Throughout history, civilizations have always had various reasons to start a war. Tensions and conflicts not necessarily depended on territorial annexation or cultural influences, but also happened due to trade and diplomatic incidents.
Such was the case of the United Kingdom and the Chinese Qing dynasty, who had dynamic, turbulent, and conflicting viewpoints on how their diplomatic and trade relations should be arranged. It all led to the Opium War, also known as the Anglo-Chinese War.
The First Opium War took place from 1839 to 1942 and was followed by a shorter one starting in 1856 and ending in 1858. The conflicts followed after the trade balance was lost among the European power and the Asian force over the 17-th and the 18-th century when Chinese goods were on the demand. Import of silk and porcelain grew in popularity in the west, and it was accompanied by an insistent demand for tea in Britain.
All along, for China, the market was virtually non-existent. The country was self-sufficient and some of their official statements had been that “there is nothing that European ships can bring across seas”.
However, the 18-th century was a time when the majority of European empires had gradually expanded across the globe. They enforced their economies thanks to maritime trade, and it was much of a game to play. China needed to think of and develop new concepts on how to stay in this game and be part of a rather significant international trade system and network.
That led to the establishment of the Canton System in 1757 which had turned out extremely lucrative for the Chinese, as well as for the European merchants.
The canton system allowed monopoly trading rights to private Chinese merchants. The economy was not centralized any longer. It was a system with similar monopoly rights to which British India Company and the Dutch East company were already granted by their governments. The change meant a flow of silver for the Chinese merchants, as silver was the only compensation they asked for in exchange for their goods.
All was well until the British realized in 1817 that they could reduce the trade deficit if they turn their Indian colony profitable by counter-trading in narcotic Indian opium. The Qing administration would initially accept an import of opium, as it created an indirect tax on Chinese subjects, whilst Britan doubled tea exports from China to England. But the opium trade went out of control.
By 1838, the British were selling roughly 1,4000 tons of opium per year to China. Whether to legalize the narcotic or not, was a huge and ongoing debate among the Chinese officials, but it was continually rejected. There were serious consequences of the opium import in China, hence enforcements were necessary for China to thrive.
The opium gradually grew as a problem that nobody could disregard any longer in China. The situation escalated in 1839 when the Daoguang Emperor rejected to legalize and tax opium. He also delegated viceroy Lin Zexu to take advanced measures.
Trades were closed down and abolished, and Lin also confiscated around 20,000 chests of opium (app. 1210 tons) without offering any compensation to their trade partner. He also started to confine foreign merchants to Chinese quarters.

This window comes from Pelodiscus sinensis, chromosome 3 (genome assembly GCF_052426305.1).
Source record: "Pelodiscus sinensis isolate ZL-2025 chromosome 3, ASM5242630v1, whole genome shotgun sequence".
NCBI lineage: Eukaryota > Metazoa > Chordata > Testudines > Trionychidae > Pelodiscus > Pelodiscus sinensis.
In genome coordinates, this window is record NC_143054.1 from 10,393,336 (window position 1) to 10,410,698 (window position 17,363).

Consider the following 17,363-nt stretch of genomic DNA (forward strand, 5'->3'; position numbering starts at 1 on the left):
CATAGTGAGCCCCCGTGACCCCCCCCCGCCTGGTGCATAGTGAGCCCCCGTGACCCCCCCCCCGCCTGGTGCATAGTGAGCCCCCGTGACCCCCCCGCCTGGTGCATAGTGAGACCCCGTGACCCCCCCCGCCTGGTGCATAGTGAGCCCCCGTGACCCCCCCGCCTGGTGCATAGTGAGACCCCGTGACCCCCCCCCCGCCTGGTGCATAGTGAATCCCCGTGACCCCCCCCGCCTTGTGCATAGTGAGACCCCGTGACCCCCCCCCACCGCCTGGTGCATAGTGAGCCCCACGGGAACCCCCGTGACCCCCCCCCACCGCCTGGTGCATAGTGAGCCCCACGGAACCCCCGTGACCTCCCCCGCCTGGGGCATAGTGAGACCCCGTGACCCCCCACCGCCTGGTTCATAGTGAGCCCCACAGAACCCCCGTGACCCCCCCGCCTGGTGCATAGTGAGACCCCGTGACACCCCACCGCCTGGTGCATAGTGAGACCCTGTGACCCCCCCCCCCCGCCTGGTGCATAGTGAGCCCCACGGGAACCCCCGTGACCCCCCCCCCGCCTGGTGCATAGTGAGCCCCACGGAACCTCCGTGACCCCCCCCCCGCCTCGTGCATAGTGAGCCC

Those had been some of the first radical steps that the Chinese made to eradicate the opium trade. Further on, Lin also sent an open letter to Queen Victoria questioning the moral reasoning of the British government. He questioned how could China possibly profit from opium, as the same substance was prohibited on the territory of Britain itself.
In his letter, he wrote: “Your majesty has not before been thus officially notified, and you may plead ignorance of the severity of our laws, but I now give my assurance that we mean to cut this harmful drug forever”.Despite this effort, the letter never reached the Queen. Allegedly, it was lost during transit.
Lin was much dedicated in his mission to eradicate the opium trade. At another occasion, he also stated: “If the opium trade is not stopped, in the next few decades we shall not only be without soldiers to resist the enemy but also in want of silver to provide an army”.
The gunboat diplomacy
The enforcements taken by the Chinese authorities were not kindly greeted by Britain. Although Britain never officially denied the China’s right to control imports of the dangerous narcotic, aggressive objections were not excluded as an answer to the unexpected incidents.
Soon enough, Britain demonstrated the grandeur of their navy with a quick and decisive defeat of Chinese boats. Later, their tactic was regarded as a gunboat diplomacy.
It was a conspicuous display of what a naval power Britain has had, implying a direct threat to warfare and supremacy. On the Chinese side, there was a revelation that they were not as strong as they considered to be.
The tension and the unrest between the two countries did not stop until the signing of the Treaty of Nanking, or what the Chinese considered an unequal treaty that granted far more rights to Britain. It also allowed the Britons to take control over the Hong Kong Island.
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The treaty failed to better the relationship between the two nations and it led to the second Opium war. The whole conflict was a major blow for the Chinese reputation at the time, however, it marked the start of the modern Chinese history.